I used to turn off the Main Breaker to change a light bulb. Electric just freaked me out. Now, my clients remark about my bravery when I stick my fingers in open panels. It’s more like stupidity. Mind you, I don’t do it to be brave and most inspectors still don’t do it, and quite frankly, there isn’t a good reason to be doing it. There are certain hazards associated with this and it is not a recommended practice, however sometimes I still do it. Hard headed Italian comes to mind…
My point is (or started out to be) that electricity, while a wonderful convenience, is still something to be respected. Ground Fault Circuit Interrupters were one of the great inventions for saving lives. It’s not like I throw appliances in the sink while I’m washing dishes, but knowing the protection is there is comforting.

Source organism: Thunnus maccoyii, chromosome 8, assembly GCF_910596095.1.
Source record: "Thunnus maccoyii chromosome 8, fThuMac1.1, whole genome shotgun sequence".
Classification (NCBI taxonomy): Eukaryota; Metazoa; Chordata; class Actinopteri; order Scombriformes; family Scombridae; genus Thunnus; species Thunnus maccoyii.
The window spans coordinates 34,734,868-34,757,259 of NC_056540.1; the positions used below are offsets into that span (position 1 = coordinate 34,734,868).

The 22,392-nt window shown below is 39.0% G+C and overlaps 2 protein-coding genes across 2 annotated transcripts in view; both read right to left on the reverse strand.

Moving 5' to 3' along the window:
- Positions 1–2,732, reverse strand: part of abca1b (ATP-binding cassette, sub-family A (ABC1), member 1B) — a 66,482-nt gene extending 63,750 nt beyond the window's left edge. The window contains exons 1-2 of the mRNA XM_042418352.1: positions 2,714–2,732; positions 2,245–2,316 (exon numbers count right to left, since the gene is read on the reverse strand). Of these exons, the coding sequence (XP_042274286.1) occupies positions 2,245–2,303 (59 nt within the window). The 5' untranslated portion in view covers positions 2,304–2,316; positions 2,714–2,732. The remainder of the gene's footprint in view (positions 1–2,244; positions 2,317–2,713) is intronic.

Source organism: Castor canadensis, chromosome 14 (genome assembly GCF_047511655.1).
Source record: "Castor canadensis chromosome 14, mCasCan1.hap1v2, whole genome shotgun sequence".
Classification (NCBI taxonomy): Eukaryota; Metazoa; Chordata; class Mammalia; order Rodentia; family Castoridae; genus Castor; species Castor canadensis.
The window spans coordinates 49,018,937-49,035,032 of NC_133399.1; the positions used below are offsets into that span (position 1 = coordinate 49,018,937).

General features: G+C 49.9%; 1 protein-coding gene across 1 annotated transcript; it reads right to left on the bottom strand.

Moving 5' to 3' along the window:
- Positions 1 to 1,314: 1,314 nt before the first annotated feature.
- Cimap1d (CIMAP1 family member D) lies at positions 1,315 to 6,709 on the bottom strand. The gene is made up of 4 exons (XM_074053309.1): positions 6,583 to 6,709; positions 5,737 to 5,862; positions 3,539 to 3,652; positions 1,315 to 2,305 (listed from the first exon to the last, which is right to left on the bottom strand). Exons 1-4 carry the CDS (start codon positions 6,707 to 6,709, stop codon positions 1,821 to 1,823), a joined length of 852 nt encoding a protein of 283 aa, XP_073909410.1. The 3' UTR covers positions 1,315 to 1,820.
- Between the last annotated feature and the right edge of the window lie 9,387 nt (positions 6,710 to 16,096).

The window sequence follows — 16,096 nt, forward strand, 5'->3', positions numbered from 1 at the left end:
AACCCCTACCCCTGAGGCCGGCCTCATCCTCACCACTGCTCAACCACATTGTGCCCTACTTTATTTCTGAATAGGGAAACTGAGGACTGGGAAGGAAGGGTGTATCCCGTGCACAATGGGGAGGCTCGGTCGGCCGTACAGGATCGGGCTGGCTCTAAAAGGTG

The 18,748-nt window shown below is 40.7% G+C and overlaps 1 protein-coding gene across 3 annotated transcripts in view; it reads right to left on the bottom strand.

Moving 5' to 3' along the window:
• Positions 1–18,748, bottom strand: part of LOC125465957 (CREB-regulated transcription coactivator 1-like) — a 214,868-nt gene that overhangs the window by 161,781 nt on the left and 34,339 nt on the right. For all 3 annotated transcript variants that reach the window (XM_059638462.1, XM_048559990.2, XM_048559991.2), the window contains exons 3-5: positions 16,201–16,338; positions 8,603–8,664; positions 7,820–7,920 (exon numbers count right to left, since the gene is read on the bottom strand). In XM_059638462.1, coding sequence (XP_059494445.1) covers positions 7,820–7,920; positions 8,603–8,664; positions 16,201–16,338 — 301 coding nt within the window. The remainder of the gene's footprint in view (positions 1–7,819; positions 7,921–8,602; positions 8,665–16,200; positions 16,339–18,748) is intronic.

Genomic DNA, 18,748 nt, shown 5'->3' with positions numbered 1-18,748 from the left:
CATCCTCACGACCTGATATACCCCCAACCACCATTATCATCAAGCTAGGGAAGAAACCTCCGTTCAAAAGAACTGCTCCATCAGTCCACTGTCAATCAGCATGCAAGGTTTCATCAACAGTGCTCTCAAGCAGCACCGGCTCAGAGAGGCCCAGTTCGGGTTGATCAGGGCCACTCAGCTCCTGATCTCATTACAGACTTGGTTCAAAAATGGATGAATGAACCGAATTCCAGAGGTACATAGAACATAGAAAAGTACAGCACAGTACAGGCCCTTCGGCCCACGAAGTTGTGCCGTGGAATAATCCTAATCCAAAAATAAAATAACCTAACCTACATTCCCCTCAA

Standards for Arc Fault Circuit Interrupters (AFCI’s) were being developed in the mid 1990’s and in January, 2002, AFCI’s were required in dwelling unit bedrooms. AFCIs detect dangerous electrical conditions and shut the circuit off before an electrical fire has a chance to ignite. Now protection is required in other rooms of the house. It’s a good idea. While GFCIs save your life, AFCIs save your house.
Take for instance you see this nice lamp at a yard sale that would fit perfectly in the foyer or over a workbench in the garage (obviously not the same lamp). Small lamp cords especially, can break down internally as well as on the outside. Over a period of time it starts to ‘arc’ and eventually can start a fire. I’m always telling my family to not walk on the extension cords to the floor fan or the iron. Ever notice the ceramic holder for the light bulb spin just a little when you change the bulb? So many things are potential hazards. Arc fault fires are sleeping monsters. AFCI breakers prevent the monsters from coming to life.
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